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Investigate the Use of Waves in Communication

Worksheet Overview

The diagram below shows the electromagnetic spectrum:


Electromagnetic Spectrum


Infrared radiation:

Radio waveslight and microwaves are part of this family of waves. They are used for heating and cooking food, but they are also used in communication technology. 


Microwaves are used for mobile phones, satellite TV and long distance communication. Microwave aerials are on high buildings because transmitters and receivers have to be in 'line of sight'.

Satellite dishes are microwave receivers that deliver satellite television channels.

Satellites orbiting the Earth are in line of sight of a huge aerial on the ground which handles a great number of phone calls and television pictures at the same time.


Many people worry about the position of aerials and the excessive use of mobile phones, due to concerns about the possible risk of cancer. Young people who are still developing are at higher risk of being affected. Microwave signals can interfere with medical equipment and they must be switched off in hospitals.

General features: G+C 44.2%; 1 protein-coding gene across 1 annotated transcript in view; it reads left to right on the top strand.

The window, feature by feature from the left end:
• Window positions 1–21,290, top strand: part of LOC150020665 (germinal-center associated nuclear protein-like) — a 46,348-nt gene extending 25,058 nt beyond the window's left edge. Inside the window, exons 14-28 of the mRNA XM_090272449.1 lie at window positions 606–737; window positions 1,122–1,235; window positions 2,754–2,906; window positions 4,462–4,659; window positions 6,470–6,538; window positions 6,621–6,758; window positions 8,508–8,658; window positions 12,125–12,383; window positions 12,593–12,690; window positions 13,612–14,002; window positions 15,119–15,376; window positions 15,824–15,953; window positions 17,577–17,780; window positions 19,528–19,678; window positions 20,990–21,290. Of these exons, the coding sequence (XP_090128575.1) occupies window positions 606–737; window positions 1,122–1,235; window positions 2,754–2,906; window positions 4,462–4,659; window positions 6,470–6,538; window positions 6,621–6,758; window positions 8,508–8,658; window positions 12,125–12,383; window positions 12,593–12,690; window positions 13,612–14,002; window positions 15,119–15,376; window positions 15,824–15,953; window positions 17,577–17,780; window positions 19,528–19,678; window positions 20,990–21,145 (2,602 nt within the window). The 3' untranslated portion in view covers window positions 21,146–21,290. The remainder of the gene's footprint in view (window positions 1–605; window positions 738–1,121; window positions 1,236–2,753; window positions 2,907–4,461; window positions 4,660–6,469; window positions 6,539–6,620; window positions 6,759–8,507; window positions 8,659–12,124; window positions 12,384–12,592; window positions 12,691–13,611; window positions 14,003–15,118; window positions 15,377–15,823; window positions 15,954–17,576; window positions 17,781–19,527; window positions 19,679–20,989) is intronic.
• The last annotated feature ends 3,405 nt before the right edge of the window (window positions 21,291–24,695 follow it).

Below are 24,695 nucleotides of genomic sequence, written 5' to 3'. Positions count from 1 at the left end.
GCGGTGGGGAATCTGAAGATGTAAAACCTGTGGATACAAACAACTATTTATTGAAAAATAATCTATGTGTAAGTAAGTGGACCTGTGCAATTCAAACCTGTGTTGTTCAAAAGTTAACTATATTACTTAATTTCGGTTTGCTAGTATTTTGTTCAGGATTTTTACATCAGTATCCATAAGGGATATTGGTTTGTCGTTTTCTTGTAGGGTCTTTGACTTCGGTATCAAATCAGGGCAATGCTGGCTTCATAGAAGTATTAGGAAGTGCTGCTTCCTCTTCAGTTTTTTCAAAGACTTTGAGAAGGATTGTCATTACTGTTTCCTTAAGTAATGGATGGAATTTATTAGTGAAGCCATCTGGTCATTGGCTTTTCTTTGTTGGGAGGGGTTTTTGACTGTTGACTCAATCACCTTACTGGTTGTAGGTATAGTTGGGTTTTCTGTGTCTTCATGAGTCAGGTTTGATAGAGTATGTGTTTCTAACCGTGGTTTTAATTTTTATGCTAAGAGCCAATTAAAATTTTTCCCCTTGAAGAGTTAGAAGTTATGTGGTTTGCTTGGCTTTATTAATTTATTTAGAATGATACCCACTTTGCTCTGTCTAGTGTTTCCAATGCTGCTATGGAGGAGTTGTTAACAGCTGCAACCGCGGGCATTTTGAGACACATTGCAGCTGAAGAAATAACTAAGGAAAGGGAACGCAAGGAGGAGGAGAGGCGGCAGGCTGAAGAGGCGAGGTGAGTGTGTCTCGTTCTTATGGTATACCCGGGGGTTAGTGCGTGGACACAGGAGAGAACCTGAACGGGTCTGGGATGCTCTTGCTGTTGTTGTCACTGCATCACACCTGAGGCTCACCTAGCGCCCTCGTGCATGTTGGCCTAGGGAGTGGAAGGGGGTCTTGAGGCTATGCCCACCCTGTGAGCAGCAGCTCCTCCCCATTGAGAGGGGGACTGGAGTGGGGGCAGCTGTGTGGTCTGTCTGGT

Infrared signals are used to make remote controls, wireless computer mice and security alarm sensors work. Signals emitted by remote controls are digital signals which only have two values (on and off) and that can minimise the effect of interference.


Radio waves are also useful for wireless technology and, of course,  the radio. They are reflected off solid surfaces, so sometimes provide signals in hard to reach areas.


Light has many uses, including communication, and can be sent with just a torch. This type of signal needs to be decoded.

Sound is not part of the electromagnetic spectrum, but it is still a wave and widely used in communication. Humans and other animals can communicate using sound.


Waves have a number of properties: amplitudewavelengthfrequency and speed. Study the diagram below,  as some questions will be about the properties of waves. The speed of a wave is calculated using the following formula: 


wave speed = frequency x wavelength


The properties of waves


Now you've read all that (phew!), let's have a go at answering some questions about waves. Quick - on to the first question!

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